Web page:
Mosque Bombing in Pakistan Leaves Over 100 Dead
On January 31,100 people were killed and more than 225 people were wounded in a suicide bombing attack at a mosque in Peshawar, a city located in Northwestern Pakistan. According to Al Jazeera. The blast brought down the roof on over 300 worshippers as they began their prayers. This was the first attack in Peshawar since last March when a Shia Mosque was targeted by the Islamic State of Khorasan Province, the Pakistani/Afghan branch of ISIS, which killed almost 60 people.
Peshawar is the largest city in the Khyber Pakhtunkhwa province, located in a region has been dominated by a Taliban resurgence that Pakistan’s government and military is struggling to contain. The Tehreek-e-Taliban Pakistan (TTP), which is separate from the Taliban in Afghanistan but share the same fundamentalist interpretation of Islam, has maintained an insurgency throughout Pakistan for the past 15 years. The Guardian reports that the group has claimed responsibility for some the deadliest terrorist attacks in the country including a 2014 massacre at a school in Peshawar where 132 children were killed. Since the Afghan Taliban took power in 2021, the TTP has been bolder in their actions. They have instilled more fear in communities who now believe that a TTP takeover of the country is no longer impossible.
There is a debate about who is responsible for the attack, the TTP has released mixed reports about claiming and denying responsibility. After the bombing a low level TTP commander claimed responsibility for the attack, but ten hours later the official TTP spokesperson, Mohammad Khurasani, denied the TTP’s role in the event and reaffirmed that it is not their prerogative to target religious sites and those that violate their policies will be held accountable. Khurasani did fail to account for why the Commander affirmed being responsible for the bombing. The Associated Press reports that “The TTP’s denial also came after the Afghan Foreign Ministry condemned attacks on worshippers as contrary to the teachings of Islam”.
The Afghan Taliban are accused of sheltering TTP leadership and fighters and the mosque bombing would place more pressure on the tense relationship between the two organizations. The Afghan Taliban used to secretly provide sanctuary to TTP fighters but had been open about sheltering the TTP after coming to power in 2021, according to the United States Institute of Peace. The Taliban has said multiple times that they will not support anyone, even the TTP, to use their territory for attacks against another country. Pakistani officials have critiqued these claims and brought up how there is a difference between the Taliban’s words and actions.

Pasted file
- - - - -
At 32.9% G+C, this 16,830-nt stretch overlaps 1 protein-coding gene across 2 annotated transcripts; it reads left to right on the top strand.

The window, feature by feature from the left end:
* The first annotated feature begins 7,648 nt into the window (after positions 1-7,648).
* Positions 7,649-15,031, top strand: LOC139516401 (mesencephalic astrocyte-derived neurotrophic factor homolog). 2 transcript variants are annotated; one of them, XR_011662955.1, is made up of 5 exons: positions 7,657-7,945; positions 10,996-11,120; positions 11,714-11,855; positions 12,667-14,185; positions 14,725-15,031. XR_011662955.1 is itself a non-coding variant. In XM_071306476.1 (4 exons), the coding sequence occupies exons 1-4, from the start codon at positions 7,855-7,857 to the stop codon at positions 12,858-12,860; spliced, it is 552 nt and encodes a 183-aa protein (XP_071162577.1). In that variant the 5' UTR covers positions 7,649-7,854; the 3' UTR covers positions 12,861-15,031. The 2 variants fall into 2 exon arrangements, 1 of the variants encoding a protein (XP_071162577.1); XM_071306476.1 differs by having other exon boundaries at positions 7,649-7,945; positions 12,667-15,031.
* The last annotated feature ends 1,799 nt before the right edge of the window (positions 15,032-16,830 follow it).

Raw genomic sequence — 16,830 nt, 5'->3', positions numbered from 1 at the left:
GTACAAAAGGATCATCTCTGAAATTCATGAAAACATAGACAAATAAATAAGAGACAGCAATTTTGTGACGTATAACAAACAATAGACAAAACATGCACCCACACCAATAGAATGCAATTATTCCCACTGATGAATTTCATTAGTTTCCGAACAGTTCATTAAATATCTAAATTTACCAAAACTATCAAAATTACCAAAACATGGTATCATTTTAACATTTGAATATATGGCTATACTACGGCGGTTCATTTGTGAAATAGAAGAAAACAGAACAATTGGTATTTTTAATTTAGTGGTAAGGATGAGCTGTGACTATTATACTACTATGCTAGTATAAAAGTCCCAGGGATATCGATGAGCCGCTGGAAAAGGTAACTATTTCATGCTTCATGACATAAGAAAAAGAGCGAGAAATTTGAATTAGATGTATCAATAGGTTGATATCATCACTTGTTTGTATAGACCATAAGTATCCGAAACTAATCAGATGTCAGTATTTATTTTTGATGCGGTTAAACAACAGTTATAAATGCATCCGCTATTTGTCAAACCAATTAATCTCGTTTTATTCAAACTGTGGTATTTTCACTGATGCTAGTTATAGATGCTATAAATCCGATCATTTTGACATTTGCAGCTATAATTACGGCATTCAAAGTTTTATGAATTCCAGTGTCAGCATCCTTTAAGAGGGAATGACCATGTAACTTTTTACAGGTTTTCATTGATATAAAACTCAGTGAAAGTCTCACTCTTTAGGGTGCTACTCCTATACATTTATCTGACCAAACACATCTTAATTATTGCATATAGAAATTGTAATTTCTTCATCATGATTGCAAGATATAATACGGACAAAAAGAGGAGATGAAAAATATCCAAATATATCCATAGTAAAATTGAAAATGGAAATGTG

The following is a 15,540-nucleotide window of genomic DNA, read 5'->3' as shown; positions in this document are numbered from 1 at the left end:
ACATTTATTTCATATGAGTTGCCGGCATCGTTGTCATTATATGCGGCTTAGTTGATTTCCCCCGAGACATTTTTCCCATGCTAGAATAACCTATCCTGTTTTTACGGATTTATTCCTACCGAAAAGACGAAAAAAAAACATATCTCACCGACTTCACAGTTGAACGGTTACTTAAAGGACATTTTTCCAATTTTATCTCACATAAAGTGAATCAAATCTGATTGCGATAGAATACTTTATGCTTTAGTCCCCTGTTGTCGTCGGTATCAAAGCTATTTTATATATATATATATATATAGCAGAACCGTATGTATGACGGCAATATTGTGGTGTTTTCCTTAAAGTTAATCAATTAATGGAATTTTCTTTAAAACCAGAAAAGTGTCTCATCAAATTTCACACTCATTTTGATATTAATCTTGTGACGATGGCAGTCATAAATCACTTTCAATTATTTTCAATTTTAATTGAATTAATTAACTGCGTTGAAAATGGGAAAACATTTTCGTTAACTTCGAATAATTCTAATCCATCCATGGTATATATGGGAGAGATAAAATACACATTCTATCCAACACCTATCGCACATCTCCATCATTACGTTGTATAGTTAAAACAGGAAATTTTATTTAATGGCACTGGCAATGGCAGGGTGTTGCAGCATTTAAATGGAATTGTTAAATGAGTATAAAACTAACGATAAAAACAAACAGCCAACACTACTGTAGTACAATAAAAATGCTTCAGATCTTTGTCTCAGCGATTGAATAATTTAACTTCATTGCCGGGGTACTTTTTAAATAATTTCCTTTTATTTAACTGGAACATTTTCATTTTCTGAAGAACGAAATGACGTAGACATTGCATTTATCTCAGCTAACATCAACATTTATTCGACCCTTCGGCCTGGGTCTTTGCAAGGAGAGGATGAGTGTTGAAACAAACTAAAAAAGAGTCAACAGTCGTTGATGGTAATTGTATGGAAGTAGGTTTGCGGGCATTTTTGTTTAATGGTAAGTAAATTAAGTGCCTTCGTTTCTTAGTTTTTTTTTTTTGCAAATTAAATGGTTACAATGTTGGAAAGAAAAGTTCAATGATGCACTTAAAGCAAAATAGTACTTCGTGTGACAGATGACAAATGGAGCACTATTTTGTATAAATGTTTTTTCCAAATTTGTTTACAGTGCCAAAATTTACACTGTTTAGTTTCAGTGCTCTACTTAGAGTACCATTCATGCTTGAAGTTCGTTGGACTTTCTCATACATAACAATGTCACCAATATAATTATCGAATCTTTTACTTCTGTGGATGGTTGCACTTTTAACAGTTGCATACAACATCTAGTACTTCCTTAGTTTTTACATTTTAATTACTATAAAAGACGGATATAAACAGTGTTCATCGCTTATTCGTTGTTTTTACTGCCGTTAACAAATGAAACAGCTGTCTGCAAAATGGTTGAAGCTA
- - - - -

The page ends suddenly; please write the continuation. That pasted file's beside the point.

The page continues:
Prior to this attack, Pakistan has faced lots of political and social instability on many ends. Last April a vote of no-confidence took place in Parliament, and Pakistani Prime Minister Imran Khan was removed from office. Since then, Khan has led a growing opposition movement against the coalition government and military holding the nation together. Pakistan’s economy has also been rapidly declining and in a crisis for months now. reports that, “ Inflation is backbreaking, the rupee’s value has fallen sharply, and its foreign reserves have now dropped precariously low to $4.3 billion, enough to cover only one month’s worth of imports, raising the possibility of default.”
There is a cycle within Pakistan’s economy of a poor economy being formed from too much spending and not enough producing and needing to rely on external debt, such as the IMF. Pakistan also faced a significant amount of flooding during the summer that wrecked entire villages destroying homes, infrastructure, crops, etc. The flooding has further strained an already volatile government, and has forced them to turn to countries like the UAE for aid, reports Reuters. This poor economic situation, political instability, and growing infrastructure crisis lessened trust in the government, which the TTP is now working to fill. The mosque attack is one event in a play for power by the Pakistan Taliban and as violence ensues, their power and influence is only expected to grow.
Image courtesy of Wikimedia Commons